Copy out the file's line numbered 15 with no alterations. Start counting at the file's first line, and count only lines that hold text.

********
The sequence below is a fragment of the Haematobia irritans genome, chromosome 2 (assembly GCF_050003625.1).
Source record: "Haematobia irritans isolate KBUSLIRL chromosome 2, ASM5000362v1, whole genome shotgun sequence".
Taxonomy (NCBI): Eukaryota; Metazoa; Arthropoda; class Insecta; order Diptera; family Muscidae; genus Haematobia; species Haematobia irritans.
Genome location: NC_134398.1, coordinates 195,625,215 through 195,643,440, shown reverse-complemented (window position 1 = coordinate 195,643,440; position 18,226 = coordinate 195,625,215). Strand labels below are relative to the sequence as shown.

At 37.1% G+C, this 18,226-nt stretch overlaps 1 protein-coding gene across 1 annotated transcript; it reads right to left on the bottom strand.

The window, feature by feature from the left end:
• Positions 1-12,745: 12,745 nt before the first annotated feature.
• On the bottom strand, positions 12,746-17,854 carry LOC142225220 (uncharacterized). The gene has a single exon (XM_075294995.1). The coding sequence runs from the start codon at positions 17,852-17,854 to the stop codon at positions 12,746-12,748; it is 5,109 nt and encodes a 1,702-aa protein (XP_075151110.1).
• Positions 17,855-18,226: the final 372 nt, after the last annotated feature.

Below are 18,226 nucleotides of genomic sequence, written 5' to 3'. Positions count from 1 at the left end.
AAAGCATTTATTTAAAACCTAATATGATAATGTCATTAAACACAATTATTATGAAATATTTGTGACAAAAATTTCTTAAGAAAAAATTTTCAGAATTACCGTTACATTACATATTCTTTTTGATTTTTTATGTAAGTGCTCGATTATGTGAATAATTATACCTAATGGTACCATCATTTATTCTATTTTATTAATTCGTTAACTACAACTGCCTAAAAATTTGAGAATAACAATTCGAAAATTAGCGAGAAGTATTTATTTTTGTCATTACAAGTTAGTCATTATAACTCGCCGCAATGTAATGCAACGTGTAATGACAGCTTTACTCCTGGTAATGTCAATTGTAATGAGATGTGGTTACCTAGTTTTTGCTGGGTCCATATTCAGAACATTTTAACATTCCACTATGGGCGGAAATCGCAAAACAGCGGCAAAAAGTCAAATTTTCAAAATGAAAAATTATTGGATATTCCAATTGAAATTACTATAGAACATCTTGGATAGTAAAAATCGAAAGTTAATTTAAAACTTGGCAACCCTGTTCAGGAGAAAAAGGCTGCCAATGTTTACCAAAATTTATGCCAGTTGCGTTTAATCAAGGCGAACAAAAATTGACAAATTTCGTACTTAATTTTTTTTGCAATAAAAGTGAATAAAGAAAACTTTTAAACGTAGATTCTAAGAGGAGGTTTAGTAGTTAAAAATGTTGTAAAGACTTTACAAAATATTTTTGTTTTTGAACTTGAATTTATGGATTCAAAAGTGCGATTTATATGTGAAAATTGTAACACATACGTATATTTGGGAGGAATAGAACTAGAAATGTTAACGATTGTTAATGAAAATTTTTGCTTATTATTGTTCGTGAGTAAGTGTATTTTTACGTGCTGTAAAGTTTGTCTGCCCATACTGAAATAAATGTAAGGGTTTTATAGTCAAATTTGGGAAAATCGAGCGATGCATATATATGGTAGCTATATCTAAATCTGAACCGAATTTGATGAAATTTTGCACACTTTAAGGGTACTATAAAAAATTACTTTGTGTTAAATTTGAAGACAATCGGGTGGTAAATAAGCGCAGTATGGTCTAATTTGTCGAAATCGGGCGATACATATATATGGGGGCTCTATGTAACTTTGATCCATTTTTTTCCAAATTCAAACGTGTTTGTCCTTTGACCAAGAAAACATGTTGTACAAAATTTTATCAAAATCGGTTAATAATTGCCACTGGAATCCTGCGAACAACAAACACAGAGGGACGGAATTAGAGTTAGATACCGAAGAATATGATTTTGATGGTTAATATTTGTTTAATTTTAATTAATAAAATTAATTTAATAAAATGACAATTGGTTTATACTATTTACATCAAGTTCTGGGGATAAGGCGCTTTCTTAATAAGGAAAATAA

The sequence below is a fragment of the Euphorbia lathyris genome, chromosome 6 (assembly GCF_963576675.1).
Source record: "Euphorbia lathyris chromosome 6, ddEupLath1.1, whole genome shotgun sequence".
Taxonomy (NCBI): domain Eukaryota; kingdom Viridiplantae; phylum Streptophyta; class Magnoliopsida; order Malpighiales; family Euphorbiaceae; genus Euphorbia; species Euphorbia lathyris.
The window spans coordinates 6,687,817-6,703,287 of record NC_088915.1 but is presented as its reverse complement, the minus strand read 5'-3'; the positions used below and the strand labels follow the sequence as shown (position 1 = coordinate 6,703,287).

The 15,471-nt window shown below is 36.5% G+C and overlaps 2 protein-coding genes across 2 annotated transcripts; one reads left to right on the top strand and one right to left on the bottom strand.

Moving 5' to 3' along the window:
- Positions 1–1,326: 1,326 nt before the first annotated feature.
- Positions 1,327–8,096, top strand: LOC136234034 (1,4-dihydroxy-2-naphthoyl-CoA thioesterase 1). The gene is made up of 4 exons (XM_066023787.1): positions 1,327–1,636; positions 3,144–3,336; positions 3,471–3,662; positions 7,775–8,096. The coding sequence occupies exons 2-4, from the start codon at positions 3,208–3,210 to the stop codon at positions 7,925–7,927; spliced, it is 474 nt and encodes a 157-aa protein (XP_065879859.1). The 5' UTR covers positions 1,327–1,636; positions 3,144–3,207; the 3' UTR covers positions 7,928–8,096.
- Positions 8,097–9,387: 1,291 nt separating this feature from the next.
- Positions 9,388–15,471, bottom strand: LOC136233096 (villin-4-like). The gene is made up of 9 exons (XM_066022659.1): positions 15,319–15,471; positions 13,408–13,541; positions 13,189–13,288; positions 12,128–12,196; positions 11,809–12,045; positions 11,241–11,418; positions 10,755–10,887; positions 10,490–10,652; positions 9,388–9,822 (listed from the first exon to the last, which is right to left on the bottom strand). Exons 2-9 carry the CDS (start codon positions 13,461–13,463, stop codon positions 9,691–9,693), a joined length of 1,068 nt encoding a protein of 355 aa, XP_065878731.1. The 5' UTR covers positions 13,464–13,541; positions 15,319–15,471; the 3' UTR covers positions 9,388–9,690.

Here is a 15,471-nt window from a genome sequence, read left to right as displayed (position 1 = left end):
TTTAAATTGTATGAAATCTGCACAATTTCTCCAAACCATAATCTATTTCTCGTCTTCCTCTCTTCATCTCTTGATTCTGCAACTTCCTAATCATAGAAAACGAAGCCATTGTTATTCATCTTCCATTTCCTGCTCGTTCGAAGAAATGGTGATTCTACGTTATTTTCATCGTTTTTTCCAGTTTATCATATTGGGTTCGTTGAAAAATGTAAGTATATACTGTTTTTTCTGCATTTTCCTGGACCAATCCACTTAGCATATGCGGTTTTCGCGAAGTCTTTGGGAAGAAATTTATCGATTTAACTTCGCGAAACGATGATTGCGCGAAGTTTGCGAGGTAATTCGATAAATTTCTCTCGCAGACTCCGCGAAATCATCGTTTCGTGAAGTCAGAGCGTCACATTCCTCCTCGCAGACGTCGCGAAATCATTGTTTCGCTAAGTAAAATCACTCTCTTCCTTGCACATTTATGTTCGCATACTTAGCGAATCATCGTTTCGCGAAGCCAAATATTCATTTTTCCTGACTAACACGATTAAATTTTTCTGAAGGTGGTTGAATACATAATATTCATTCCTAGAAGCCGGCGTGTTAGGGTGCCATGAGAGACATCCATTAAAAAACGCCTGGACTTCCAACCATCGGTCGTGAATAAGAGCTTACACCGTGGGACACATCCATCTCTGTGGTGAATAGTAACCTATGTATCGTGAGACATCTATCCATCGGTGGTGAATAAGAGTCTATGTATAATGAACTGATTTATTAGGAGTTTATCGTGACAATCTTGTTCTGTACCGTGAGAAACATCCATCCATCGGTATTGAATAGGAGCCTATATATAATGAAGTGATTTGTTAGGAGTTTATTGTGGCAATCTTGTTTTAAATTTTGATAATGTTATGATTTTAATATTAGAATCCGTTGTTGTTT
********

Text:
The window spans coordinates 6,687,817-6,703,287 of record NC_088915.1 but is presented as its reverse complement, the minus strand read 5'-3'; the positions used below and the strand labels follow the sequence as shown (position 1 = coordinate 6,703,287).